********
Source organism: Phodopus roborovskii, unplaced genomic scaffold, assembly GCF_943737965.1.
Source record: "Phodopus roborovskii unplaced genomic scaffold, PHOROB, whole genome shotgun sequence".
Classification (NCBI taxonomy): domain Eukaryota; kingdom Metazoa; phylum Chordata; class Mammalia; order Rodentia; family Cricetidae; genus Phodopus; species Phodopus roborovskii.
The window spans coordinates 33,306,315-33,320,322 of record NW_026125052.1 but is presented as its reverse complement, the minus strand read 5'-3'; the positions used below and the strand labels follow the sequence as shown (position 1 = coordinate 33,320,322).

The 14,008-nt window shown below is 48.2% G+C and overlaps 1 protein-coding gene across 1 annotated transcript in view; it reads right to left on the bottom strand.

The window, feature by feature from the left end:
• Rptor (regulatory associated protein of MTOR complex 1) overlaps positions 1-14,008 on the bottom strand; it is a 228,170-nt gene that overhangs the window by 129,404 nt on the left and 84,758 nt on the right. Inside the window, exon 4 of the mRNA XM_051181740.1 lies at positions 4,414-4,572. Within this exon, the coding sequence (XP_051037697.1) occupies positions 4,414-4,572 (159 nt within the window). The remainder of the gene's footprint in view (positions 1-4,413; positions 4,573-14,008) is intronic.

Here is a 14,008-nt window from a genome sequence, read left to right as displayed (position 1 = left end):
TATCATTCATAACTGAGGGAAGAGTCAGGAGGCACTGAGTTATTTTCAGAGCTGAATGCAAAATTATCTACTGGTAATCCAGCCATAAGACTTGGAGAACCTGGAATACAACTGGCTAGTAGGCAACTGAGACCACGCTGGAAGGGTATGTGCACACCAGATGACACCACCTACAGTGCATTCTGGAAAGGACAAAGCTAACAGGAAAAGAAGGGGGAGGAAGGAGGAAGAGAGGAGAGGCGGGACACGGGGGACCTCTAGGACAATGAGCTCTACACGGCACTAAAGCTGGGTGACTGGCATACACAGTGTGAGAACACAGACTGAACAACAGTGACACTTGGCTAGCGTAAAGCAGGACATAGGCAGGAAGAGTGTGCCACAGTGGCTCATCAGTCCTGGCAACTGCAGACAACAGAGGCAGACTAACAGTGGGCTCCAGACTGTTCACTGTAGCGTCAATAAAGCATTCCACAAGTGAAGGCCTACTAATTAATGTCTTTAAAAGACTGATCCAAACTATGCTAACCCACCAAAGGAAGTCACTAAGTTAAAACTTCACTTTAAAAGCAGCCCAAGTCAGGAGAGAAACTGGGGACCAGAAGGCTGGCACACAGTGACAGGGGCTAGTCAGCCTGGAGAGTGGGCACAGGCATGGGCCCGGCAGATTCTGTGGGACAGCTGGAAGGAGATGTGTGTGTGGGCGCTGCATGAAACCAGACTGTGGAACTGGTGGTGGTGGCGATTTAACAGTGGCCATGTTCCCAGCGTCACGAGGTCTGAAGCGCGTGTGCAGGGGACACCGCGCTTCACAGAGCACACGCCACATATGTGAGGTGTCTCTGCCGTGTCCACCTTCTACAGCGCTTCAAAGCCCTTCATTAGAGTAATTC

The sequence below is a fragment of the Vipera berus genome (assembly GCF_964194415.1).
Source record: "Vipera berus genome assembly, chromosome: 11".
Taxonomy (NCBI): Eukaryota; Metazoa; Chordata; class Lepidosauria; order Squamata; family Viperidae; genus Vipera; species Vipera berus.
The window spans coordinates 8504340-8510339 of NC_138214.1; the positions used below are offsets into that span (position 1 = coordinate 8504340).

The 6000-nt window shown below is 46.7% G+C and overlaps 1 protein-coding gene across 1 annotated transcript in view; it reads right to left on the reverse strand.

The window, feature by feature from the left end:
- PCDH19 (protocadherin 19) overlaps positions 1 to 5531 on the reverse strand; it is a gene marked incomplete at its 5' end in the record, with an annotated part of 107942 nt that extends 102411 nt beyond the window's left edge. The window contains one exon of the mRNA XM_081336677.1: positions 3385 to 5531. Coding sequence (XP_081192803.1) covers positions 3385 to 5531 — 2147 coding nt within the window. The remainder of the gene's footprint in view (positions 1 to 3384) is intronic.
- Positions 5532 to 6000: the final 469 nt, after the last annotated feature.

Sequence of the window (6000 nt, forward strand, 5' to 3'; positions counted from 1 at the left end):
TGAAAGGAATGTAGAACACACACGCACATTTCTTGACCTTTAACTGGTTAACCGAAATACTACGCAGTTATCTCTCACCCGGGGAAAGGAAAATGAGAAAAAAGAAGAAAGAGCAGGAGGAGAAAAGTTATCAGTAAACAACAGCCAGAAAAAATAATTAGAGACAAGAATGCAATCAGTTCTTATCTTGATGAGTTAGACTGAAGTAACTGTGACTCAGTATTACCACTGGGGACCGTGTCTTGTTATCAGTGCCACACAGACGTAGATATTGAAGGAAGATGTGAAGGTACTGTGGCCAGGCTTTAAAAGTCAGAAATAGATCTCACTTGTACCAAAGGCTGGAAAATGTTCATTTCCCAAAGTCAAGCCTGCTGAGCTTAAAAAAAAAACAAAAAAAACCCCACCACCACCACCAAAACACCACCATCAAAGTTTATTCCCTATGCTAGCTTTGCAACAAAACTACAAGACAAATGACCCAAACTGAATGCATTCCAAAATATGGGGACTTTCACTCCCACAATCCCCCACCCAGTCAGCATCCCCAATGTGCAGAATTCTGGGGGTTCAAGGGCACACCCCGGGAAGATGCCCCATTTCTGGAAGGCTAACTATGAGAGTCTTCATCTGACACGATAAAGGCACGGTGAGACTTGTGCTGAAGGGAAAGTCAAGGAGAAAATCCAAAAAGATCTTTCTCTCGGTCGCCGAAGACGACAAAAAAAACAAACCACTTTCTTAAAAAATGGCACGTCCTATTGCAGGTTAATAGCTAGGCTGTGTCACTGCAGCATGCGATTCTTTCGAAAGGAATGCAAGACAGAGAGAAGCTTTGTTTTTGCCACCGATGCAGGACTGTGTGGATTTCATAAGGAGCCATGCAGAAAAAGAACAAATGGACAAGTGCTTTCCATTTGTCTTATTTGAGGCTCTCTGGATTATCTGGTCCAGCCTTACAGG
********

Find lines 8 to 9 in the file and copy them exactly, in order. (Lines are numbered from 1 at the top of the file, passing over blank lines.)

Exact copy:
Here is a 14,008-nt window from a genome sequence, read left to right as displayed (position 1 = left end):
TATCATTCATAACTGAGGGAAGAGTCAGGAGGCACTGAGTTATTTTCAGAGCTGAATGCAAAATTATCTACTGGTAATCCAGCCATAAGACTTGGAGAACCTGGAATACAACTGGCTAGTAGGCAACTGAGACCACGCTGGAAGGGTATGTGCACACCAGATGACACCACCTACAGTGCATTCTGGAAAGGACAAAGCTAACAGGAAAAGAAGGGGGAGGAAGGAGGAAGAGAGGAGAGGCGGGACACGGGGGACCTCTAGGACAATGAGCTCTACACGGCACTAAAGCTGGGTGACTGGCATACACAGTGTGAGAACACAGACTGAACAACAGTGACACTTGGCTAGCGTAAAGCAGGACATAGGCAGGAAGAGTGTGCCACAGTGGCTCATCAGTCCTGGCAACTGCAGACAACAGAGGCAGACTAACAGTGGGCTCCAGACTGTTCACTGTAGCGTCAATAAAGCATTCCACAAGTGAAGGCCTACTAATTAATGTCTTTAAAAGACTGATCCAAACTATGCTAACCCACCAAAGGAAGTCACTAAGTTAAAACTTCACTTTAAAAGCAGCCCAAGTCAGGAGAGAAACTGGGGACCAGAAGGCTGGCACACAGTGACAGGGGCTAGTCAGCCTGGAGAGTGGGCACAGGCATGGGCCCGGCAGATTCTGTGGGACAGCTGGAAGGAGATGTGTGTGTGGGCGCTGCATGAAACCAGACTGTGGAACTGGTGGTGGTGGCGATTTAACAGTGGCCATGTTCCCAGCGTCACGAGGTCTGAAGCGCGTGTGCAGGGGACACCGCGCTTCACAGAGCACACGCCACATATGTGAGGTGTCTCTGCCGTGTCCACCTTCTACAGCGCTTCAAAGCCCTTCATTAGAGTAATTC